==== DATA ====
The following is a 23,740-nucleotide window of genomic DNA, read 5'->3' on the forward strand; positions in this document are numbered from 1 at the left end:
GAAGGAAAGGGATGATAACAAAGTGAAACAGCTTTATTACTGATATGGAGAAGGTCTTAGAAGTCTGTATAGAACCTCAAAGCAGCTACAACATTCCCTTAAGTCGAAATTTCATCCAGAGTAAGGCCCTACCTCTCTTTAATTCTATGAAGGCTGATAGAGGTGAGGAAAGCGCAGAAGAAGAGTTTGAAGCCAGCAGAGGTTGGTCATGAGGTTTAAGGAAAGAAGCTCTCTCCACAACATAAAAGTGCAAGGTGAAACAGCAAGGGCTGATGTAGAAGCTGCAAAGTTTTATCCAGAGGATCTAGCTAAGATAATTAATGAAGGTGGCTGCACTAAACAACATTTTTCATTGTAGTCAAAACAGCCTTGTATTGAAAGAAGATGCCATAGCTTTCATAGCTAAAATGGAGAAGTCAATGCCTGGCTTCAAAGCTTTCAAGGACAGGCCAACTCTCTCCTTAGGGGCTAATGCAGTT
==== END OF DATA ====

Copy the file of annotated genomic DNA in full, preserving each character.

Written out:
The following is a 23,740-nucleotide window of genomic DNA, read 5'->3' on the forward strand; positions in this document are numbered from 1 at the left end:
GAAGGAAAGGGATGATAACAAAGTGAAACAGCTTTATTACTGATATGGAGAAGGTCTTAGAAGTCTGTATAGAACCTCAAAGCAGCTACAACATTCCCTTAAGTCGAAATTTCATCCAGAGTAAGGCCCTACCTCTCTTTAATTCTATGAAGGCTGATAGAGGTGAGGAAAGCGCAGAAGAAGAGTTTGAAGCCAGCAGAGGTTGGTCATGAGGTTTAAGGAAAGAAGCTCTCTCCACAACATAAAAGTGCAAGGTGAAACAGCAAGGGCTGATGTAGAAGCTGCAAAGTTTTATCCAGAGGATCTAGCTAAGATAATTAATGAAGGTGGCTGCACTAAACAACATTTTTCATTGTAGTCAAAACAGCCTTGTATTGAAAGAAGATGCCATAGCTTTCATAGCTAAAATGGAGAAGTCAATGCCTGGCTTCAAAGCTTTCAAGGACAGGCCAACTCTCTCCTTAGGGGCTAATGCAGTT